- a long, narrow cut or indentation in a surface, as the cut in a board to receive the tongue of another board (tongue-and-groove joint), a furrow, or a natural indentation on an organism.
- the track or channel of a phonograph record for the needle or stylus.
- a fixed routine: to get into a groove.
- Printing. the furrow at the bottom of a piece of type.
- Slang. an enjoyable time or experience.
- to cut a groove in; furrow.
- to appreciate and enjoy.
- to please immensely.
- to take great pleasure; enjoy oneself: He was grooving on the music.
- to get along or interact well.
- to fix in a groove.
- in the groove, Slang.
- in perfect functioning order.
- in the popular fashion; up-to-date: If you want to be in the groove this summer, you'll need a bikini.
Origin of groove
Synonyms for grooveSee more synonyms for on Thesaurus.com
Related Words for groovetrench, slot, corrugation, scratch, hollow, slit, ditch, depression, canal, gouge, cut, score, crimp, valley, cutting, rut, furrow, gutter, incision, pucker
Examples from the Web for groove
Contemporary Examples of groove
Tanaka then settled into a groove, pitching shut-out ball for the next five innings, fanning eight as the Yankees won 7-3.Masahiro Tanaka Is the Yankees' $155M Lethal Weapon and Strikeout Machine
May 9, 2014
But the fact of the matter is that somewhere along the way, Brooklyn Nine-Nine really did find its groove.How ‘Brooklyn Nine-Nine’ Became This Year’s Hottest New Sitcom
January 31, 2014
Very rarely I'll hit a groove and finish early—go for a long walk in the afternoon, or even blow myself to a movie.Blake Bailey: How I Write
March 20, 2013
Post-water break, Rubio managed to get into a groove and ease on in for a smooth-jazz finish.Marco Rubio Winsome in Response to Obama, Rand Paul Mostly Feisty
February 13, 2013
After the Jubilee, it was time for the Olympics, and it seemed the Royals had a chance to get their groove back.How 2012 Turned Into a Very Bad Year For Prince Charles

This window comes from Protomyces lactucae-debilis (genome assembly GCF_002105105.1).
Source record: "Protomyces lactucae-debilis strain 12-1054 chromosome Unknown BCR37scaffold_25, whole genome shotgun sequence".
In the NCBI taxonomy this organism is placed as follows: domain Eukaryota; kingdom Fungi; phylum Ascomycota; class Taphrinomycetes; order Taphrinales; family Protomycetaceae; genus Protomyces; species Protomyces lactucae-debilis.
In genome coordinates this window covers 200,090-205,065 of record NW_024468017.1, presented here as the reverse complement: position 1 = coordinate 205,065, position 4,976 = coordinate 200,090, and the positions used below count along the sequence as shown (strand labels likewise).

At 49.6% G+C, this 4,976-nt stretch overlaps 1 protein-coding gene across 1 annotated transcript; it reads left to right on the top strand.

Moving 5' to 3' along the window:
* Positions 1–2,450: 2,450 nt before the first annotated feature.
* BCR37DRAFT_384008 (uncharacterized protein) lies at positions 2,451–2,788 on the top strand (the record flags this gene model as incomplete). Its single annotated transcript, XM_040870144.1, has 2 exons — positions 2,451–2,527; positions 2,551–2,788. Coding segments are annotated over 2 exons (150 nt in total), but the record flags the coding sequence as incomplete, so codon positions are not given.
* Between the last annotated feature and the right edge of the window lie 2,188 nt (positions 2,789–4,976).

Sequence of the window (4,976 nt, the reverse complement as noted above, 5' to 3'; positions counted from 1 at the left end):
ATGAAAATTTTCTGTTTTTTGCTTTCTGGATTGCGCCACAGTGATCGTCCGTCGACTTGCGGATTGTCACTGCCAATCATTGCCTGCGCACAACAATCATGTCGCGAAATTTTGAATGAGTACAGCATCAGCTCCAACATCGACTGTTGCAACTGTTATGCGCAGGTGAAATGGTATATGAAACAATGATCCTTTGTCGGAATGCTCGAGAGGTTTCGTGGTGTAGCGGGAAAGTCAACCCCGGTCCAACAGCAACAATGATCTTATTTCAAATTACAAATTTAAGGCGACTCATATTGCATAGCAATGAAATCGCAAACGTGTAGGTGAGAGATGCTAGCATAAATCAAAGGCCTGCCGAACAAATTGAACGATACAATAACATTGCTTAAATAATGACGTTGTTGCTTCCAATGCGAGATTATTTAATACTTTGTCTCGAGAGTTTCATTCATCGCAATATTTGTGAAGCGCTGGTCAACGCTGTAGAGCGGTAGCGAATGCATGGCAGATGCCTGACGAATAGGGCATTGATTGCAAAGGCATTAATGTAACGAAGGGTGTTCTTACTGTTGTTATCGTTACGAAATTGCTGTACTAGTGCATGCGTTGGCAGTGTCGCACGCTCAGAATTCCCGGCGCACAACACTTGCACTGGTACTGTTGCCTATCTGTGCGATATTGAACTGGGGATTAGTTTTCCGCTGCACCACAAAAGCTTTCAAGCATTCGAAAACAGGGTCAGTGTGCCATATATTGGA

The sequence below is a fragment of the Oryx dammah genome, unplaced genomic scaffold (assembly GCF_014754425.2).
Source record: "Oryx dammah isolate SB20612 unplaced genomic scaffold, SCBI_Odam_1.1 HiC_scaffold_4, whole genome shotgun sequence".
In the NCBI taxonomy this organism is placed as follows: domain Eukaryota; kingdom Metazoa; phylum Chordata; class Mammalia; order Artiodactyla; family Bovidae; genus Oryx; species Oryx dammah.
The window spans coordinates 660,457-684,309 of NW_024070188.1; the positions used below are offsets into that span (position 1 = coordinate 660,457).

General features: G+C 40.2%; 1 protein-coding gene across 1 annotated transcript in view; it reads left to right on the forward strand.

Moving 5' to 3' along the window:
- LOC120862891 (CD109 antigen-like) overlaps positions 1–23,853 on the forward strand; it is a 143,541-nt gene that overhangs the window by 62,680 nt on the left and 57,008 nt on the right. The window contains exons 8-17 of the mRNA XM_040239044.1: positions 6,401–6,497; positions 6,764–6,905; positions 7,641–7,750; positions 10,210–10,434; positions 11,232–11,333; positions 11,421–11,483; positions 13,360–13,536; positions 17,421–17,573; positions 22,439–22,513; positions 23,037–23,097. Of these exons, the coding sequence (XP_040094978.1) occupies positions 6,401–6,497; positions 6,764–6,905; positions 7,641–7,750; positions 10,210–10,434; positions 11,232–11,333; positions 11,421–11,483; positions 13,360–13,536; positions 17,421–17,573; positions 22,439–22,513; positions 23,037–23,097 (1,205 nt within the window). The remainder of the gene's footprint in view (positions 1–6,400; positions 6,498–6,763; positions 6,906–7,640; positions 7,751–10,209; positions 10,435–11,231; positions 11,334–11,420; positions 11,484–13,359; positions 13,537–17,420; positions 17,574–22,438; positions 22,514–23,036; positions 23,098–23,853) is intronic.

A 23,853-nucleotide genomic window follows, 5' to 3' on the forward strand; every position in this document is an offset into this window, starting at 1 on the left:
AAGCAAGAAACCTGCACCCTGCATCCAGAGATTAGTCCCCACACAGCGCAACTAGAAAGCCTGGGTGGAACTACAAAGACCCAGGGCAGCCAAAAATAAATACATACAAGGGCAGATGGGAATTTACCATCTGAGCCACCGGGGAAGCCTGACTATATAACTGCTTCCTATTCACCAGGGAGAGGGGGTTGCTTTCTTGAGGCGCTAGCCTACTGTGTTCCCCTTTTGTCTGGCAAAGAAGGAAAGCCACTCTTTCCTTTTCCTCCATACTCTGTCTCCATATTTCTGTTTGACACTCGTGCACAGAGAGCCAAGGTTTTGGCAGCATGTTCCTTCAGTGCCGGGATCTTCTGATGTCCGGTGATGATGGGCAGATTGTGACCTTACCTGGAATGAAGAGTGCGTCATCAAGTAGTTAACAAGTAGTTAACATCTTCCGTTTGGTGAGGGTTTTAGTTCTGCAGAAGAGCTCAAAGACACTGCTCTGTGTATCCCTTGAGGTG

November 26, 2012
Historical Examples of groove
Cover the tongue thoroughly with glue, and also put some on the inside of the groove.
This will leave a groove into which the tongue will fit easily.
From this groove, along with the light, came the soft roaring hiss.
A groove should be cut in the surface of the eccentric, so that this strap will not slip off.
It will be seen that a groove, M, is cut around the piston near the top.
- a long narrow channel or furrow, esp one cut into wood by a tool
- the spiral channel, usually V-shaped, in a gramophone recordSee also microgroove
- one of the spiral cuts in the bore of a gun
- anatomy any furrow or channel on a bodily structure or part; sulcus
- mountaineering a shallow fissure in a rock face or between two rock faces, forming an angle of more than 120°
- a settled existence, routine, etc, to which one is suited or accustomed, esp one from which it is difficult to escape
- slang an experience, event, etc, that is groovy
- in the groove
- jazzplaying well and apparently effortlessly, with a good beat, etc
- (tr) to form or cut a groove in
- (intr) old-fashioned, slang to enjoy oneself or feel in rapport with one's surroundings
- (intr) jazz to play well, with a good beat, etc
Word Origin for groove
c.1400, "cave, mine, pit" (late 13c. in place names), from a Scandinavian source, cf. Old Norse grod "pit," or from Middle Dutch groeve "furrow, ditch," both from Proto-Germanic *grobo (cf. Old Norse grof "brook, river bed," Old High German gruoba "ditch," Gothic groba "pit, cave," Old English græf "ditch"), related to grave (n.). Sense of "long, narrow channel or furrow" is 1650s. Meaning "spiral cut in a phonograph record" is from 1902. Figurative sense of "routine" is from 1842, often deprecatory at first, "a rut."
1680s, "make a groove," from groove (n.). Slang sense is from late 1930s. Related: Grooved; grooving.
- A rut, groove, or narrow depression or channel in a surface.
see in the groove.